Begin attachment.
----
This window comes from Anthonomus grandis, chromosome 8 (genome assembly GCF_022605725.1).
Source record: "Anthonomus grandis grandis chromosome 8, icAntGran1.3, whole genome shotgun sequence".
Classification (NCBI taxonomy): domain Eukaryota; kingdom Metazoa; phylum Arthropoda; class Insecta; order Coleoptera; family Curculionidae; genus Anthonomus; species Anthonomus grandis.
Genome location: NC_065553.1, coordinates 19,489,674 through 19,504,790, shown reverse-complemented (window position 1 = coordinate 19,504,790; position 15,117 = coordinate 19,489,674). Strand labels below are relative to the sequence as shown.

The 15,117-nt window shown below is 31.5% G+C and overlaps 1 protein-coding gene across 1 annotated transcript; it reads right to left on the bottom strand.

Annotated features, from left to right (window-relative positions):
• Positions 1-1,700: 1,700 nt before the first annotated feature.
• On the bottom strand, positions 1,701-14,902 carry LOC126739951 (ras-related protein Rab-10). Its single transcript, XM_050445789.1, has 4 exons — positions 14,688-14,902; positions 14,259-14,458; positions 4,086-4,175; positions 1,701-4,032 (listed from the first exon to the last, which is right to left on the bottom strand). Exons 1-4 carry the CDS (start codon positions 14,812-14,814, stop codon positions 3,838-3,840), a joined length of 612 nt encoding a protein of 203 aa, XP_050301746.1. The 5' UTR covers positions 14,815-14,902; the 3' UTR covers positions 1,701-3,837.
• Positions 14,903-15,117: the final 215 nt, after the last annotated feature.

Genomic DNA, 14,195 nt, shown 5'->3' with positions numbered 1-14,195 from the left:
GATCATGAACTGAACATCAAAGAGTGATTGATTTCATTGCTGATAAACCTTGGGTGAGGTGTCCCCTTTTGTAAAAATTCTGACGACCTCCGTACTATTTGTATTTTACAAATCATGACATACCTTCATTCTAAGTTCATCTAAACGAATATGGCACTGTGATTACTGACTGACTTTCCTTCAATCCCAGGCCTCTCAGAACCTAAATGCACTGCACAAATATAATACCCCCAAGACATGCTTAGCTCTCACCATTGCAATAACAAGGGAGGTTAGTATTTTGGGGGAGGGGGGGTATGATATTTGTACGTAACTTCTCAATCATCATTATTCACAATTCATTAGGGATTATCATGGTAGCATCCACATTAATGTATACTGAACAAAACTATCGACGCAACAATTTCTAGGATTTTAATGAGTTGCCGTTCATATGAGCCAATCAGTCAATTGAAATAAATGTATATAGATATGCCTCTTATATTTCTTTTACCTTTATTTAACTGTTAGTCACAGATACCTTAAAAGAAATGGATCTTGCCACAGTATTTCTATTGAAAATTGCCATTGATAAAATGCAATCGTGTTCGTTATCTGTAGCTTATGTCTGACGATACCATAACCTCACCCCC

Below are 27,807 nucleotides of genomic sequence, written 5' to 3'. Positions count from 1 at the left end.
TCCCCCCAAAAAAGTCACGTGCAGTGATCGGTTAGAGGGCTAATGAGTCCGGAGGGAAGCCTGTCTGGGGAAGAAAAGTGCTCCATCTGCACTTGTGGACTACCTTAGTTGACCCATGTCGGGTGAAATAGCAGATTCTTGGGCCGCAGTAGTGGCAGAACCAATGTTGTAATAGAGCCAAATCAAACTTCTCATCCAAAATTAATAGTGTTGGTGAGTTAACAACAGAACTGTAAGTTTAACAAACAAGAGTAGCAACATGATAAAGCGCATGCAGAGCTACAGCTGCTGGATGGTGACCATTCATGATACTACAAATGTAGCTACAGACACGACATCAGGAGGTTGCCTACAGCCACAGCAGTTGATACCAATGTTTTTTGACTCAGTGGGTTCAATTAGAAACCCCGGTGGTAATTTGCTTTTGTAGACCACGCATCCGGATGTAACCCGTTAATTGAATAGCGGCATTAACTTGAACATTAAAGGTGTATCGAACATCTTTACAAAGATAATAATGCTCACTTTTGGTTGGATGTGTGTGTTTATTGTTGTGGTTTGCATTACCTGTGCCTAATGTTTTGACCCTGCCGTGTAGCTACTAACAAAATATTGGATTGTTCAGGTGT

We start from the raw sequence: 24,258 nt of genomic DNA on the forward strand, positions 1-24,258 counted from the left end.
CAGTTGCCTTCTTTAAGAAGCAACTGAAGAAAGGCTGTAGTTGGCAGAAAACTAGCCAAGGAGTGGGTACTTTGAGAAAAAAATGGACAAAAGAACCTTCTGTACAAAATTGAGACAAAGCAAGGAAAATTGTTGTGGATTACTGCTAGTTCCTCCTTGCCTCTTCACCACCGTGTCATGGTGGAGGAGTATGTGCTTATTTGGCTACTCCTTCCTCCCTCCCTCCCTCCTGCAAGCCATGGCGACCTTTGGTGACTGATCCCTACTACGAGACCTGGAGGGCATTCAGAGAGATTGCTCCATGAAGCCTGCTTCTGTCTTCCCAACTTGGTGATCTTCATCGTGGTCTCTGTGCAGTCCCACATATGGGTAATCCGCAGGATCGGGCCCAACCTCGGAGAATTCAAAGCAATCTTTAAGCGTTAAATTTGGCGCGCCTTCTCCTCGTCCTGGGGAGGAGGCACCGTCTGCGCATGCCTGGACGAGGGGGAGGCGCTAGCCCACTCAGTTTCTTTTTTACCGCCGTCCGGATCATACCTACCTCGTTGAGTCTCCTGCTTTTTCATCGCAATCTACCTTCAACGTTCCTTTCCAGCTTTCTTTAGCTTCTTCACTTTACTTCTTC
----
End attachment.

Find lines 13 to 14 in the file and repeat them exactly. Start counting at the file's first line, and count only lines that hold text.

TCCCCCCAAAAAAGTCACGTGCAGTGATCGGTTAGAGGGCTAATGAGTCCGGAGGGAAGCCTGTCTGGGGAAGAAAAGTGCTCCATCTGCACTTGTGGACTACCTTAGTTGACCCATGTCGGGTGAAATAGCAGATTCTTGGGCCGCAGTAGTGGCAGAACCAATGTTGTAATAGAGCCAAATCAAACTTCTCATCCAAAATTAATAGTGTTGGTGAGTTAACAACAGAACTGTAAGTTTAACAAACAAGAGTAGCAACATGATAAAGCGCATGCAGAGCTACAGCTGCTGGATGGTGACCATTCATGATACTACAAATGTAGCTACAGACACGACATCAGGAGGTTGCCTACAGCCACAGCAGTTGATACCAATGTTTTTTGACTCAGTGGGTTCAATTAGAAACCCCGGTGGTAATTTGCTTTTGTAGACCACGCATCCGGATGTAACCCGTTAATTGAATAGCGGCATTAACTTGAACATTAAAGGTGTATCGAACATCTTTACAAAGATAATAATGCTCACTTTTGGTTGGATGTGTGTGTTTATTGTTGTGGTTTGCATTACCTGTGCCTAATGTTTTGACCCTGCCGTGTAGCTACTAACAAAATATTGGATTGTTCAGGTGT

We start from the raw sequence: 24,258 nt of genomic DNA on the forward strand, positions 1-24,258 counted from the left end.